Advocating for Policy to Address Climate Change
In the United States, B Corp Tony’s Chocolonely is leading an effort to support a federal bill that would bar the import of products connected to deforestation, one of two social impact areas of focus for the company.
“From the public policy perspective, Tony’s Chocolonely cares very much about two things: human rights, including eliminating illegal labor in supply chains, and deforestation,” says Barry Schumacher of Tony’s Chocolonely. “We ensure that farmers who supply us don’t engage in deforestation by both paying them more for their cocoa so they can achieve a living income, and by mapping boundaries of their farms and providing technical assistance if they have strayed. We also engage in reforestation.”
Awareness of deforestation and its responsibility for climate change is growing around the world, Schumacher says, as well as the fact that what happens in one region of the world has potential long-term impacts for all of us. While businesses are increasingly stepping up to address their environmental impacts, it’s also important for government leaders to take steps that limit practices contributing to climate change, he says.
The FOREST Act has been introduced into the U.S. Senate and House, and hearings may be held this summer. The bill would get at the root of the issue by barring the import of certain products grown on land that was illegally deforested, unless a verifiable supply chain due diligence system is in place that ensures inputs are not from illegally deforested areas. The covered products — soybeans, cattle, rubber, palm oil, pulp (for paper), and cocoa — are used by a variety of industries, which was one reason why Tony’s Chocolonely turned to the B Corp community to seek fellow advocates.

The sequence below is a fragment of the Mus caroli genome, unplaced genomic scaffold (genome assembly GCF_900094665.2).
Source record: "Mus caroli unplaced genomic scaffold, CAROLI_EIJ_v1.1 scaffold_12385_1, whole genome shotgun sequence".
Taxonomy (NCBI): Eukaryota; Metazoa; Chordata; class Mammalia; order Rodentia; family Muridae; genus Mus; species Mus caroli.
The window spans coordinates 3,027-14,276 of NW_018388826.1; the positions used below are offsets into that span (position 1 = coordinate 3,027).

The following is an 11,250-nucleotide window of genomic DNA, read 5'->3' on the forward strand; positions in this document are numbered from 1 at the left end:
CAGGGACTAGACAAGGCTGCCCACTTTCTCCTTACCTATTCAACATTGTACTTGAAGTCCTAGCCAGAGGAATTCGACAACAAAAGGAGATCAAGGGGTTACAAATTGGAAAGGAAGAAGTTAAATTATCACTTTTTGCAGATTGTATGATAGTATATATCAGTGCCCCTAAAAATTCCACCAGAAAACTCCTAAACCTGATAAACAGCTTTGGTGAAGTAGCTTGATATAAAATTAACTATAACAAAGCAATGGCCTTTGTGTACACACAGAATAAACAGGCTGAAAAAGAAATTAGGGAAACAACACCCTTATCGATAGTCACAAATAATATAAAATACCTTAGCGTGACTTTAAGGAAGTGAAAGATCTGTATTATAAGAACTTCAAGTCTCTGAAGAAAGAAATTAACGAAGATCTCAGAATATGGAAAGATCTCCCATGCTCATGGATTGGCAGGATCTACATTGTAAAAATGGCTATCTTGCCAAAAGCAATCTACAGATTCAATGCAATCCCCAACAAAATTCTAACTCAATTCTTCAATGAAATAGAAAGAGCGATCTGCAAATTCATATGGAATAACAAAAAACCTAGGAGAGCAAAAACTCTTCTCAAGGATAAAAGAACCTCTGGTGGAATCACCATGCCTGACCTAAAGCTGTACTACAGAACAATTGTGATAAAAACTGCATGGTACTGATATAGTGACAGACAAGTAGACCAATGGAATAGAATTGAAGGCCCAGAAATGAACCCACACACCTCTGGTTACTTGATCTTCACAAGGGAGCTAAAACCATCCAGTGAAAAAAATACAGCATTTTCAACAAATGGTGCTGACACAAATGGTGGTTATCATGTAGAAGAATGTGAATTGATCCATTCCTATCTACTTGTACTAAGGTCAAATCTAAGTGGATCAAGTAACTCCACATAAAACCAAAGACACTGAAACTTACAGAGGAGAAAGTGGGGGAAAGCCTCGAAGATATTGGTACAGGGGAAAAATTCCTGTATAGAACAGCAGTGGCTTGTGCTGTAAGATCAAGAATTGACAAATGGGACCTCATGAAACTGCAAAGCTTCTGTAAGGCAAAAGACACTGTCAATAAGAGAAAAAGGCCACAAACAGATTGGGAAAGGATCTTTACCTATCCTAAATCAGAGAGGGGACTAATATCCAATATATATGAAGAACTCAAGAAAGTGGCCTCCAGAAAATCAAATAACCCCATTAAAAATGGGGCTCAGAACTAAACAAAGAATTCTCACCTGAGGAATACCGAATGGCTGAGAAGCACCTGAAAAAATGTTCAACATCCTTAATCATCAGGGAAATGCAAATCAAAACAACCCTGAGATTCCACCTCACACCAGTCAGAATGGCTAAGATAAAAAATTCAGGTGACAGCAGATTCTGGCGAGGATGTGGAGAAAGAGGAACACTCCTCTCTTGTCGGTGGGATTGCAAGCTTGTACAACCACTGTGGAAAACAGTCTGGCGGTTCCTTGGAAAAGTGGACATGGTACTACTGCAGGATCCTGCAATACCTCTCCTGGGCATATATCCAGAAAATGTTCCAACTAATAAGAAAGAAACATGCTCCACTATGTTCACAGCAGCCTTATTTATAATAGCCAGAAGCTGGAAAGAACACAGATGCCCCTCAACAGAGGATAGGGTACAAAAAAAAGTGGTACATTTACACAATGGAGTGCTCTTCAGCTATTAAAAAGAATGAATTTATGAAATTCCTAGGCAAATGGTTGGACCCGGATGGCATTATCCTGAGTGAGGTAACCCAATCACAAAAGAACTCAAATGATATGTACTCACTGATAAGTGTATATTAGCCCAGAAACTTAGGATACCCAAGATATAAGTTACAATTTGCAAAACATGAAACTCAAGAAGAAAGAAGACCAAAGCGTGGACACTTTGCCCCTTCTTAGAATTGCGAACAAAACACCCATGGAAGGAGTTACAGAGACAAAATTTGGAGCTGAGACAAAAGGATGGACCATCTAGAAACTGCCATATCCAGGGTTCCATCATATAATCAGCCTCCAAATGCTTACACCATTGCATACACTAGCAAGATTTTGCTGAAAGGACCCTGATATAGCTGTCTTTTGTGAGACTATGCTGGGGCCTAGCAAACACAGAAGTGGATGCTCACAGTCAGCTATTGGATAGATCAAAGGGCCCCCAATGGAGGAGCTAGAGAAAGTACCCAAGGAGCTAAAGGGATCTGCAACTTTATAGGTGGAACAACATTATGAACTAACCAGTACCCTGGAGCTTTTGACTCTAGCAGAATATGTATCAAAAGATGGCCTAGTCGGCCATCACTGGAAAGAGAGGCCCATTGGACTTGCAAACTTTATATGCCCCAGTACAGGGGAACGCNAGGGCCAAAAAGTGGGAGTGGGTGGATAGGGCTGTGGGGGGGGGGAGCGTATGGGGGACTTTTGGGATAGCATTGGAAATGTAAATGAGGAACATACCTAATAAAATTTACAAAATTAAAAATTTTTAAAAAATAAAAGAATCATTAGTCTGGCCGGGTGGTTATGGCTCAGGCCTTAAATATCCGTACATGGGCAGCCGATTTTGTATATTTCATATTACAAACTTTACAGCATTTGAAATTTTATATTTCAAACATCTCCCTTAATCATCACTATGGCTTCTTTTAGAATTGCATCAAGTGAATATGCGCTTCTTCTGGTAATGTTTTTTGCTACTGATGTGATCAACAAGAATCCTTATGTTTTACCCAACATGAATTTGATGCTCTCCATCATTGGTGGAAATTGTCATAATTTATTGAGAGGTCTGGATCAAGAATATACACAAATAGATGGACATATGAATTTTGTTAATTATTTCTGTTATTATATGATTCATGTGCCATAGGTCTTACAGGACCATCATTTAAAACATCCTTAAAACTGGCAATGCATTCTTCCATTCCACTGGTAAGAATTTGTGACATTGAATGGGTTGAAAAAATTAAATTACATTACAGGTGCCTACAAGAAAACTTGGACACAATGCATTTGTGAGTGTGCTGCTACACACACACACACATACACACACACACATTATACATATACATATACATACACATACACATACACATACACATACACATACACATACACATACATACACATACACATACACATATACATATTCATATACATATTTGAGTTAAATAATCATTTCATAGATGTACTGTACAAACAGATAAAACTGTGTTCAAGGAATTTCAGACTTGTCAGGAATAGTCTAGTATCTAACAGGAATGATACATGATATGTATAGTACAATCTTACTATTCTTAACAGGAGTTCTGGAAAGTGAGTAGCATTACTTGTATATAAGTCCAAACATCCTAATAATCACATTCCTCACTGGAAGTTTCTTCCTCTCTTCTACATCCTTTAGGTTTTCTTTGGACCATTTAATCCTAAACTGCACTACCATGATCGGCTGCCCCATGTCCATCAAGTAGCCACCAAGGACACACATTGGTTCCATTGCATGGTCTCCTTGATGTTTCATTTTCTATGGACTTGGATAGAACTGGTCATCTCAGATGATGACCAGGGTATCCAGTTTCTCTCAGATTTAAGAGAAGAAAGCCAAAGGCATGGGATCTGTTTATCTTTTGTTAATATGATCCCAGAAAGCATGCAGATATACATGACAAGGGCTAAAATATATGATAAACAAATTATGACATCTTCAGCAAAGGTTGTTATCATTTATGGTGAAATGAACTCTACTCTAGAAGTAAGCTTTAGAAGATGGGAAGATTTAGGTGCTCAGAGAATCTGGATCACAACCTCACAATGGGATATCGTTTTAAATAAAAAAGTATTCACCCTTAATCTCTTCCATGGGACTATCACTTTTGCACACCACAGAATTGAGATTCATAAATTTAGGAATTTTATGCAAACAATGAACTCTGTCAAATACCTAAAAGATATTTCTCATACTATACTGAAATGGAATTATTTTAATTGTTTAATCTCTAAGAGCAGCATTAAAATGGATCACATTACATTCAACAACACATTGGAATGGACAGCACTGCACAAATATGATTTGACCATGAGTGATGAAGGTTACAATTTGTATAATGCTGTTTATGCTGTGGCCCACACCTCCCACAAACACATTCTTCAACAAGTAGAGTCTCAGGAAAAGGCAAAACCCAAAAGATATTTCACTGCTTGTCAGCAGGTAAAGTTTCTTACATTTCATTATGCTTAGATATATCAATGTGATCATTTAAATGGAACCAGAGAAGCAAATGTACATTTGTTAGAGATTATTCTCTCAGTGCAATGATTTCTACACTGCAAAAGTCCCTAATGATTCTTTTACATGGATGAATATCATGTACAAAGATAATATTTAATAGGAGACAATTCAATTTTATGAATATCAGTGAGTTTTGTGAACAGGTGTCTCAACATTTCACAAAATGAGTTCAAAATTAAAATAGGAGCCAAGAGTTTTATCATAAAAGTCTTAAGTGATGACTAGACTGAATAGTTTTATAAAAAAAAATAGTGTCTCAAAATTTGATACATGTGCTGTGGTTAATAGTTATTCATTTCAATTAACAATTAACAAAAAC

Other B Corps supporting the bill so far include The Body Shop, Patagonia, Seventh Generation, Dr. Bronner’s, and Yin Yang Naturals, which have agreed to reach out to the members of Congress and encourage them to support the bill. Tony’s Chocolonely also is tapping into its College Changemakers networks to build awareness and advocacy among students.
On a more global scale, Schumacher says similar, stricter deforestation regulations are moving forward in the European Union that would cover imports from anywhere, which could affect U.S. companies positively or negatively, depending on their supply chain practices. “That provides an opportunity for companies in the B Corp community, and could create an export market for their goods,” he says.